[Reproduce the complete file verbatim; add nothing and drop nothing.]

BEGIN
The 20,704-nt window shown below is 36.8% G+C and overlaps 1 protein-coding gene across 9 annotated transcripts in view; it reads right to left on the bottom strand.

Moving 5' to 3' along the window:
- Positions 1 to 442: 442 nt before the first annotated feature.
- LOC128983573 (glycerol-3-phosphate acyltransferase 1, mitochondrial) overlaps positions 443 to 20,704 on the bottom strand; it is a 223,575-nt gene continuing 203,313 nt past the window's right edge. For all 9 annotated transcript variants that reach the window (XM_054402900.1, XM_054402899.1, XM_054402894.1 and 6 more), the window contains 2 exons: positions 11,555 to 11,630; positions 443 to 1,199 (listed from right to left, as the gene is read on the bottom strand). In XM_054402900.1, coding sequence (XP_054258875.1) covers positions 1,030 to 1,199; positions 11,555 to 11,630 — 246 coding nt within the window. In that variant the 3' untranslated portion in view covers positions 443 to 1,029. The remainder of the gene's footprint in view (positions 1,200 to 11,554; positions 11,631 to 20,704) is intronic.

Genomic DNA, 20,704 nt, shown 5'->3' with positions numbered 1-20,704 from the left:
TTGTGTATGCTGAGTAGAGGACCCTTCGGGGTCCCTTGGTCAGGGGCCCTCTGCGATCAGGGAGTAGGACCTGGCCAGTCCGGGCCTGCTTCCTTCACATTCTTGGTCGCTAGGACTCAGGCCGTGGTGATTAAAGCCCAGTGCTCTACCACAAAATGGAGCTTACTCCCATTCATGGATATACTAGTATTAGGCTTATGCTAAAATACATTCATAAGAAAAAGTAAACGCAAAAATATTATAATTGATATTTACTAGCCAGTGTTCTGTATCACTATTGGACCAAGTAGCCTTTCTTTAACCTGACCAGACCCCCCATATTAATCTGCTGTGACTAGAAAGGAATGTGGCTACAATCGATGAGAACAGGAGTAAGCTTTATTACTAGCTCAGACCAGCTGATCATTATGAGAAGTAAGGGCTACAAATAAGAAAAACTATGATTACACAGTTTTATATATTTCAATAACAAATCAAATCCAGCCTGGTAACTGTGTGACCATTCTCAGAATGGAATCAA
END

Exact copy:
The 20,704-nt window shown below is 36.8% G+C and overlaps 1 protein-coding gene across 9 annotated transcripts in view; it reads right to left on the bottom strand.

Moving 5' to 3' along the window:
- Positions 1 to 442: 442 nt before the first annotated feature.
- LOC128983573 (glycerol-3-phosphate acyltransferase 1, mitochondrial) overlaps positions 443 to 20,704 on the bottom strand; it is a 223,575-nt gene continuing 203,313 nt past the window's right edge. For all 9 annotated transcript variants that reach the window (XM_054402900.1, XM_054402899.1, XM_054402894.1 and 6 more), the window contains 2 exons: positions 11,555 to 11,630; positions 443 to 1,199 (listed from right to left, as the gene is read on the bottom strand). In XM_054402900.1, coding sequence (XP_054258875.1) covers positions 1,030 to 1,199; positions 11,555 to 11,630 — 246 coding nt within the window. In that variant the 3' untranslated portion in view covers positions 443 to 1,029. The remainder of the gene's footprint in view (positions 1,200 to 11,554; positions 11,631 to 20,704) is intronic.

Genomic DNA, 20,704 nt, shown 5'->3' with positions numbered 1-20,704 from the left:
TTGTGTATGCTGAGTAGAGGACCCTTCGGGGTCCCTTGGTCAGGGGCCCTCTGCGATCAGGGAGTAGGACCTGGCCAGTCCGGGCCTGCTTCCTTCACATTCTTGGTCGCTAGGACTCAGGCCGTGGTGATTAAAGCCCAGTGCTCTACCACAAAATGGAGCTTACTCCCATTCATGGATATACTAGTATTAGGCTTATGCTAAAATACATTCATAAGAAAAAGTAAACGCAAAAATATTATAATTGATATTTACTAGCCAGTGTTCTGTATCACTATTGGACCAAGTAGCCTTTCTTTAACCTGACCAGACCCCCCATATTAATCTGCTGTGACTAGAAAGGAATGTGGCTACAATCGATGAGAACAGGAGTAAGCTTTATTACTAGCTCAGACCAGCTGATCATTATGAGAAGTAAGGGCTACAAATAAGAAAAACTATGATTACACAGTTTTATATATTTCAATAACAAATCAAATCCAGCCTGGTAACTGTGTGACCATTCTCAGAATGGAATCAA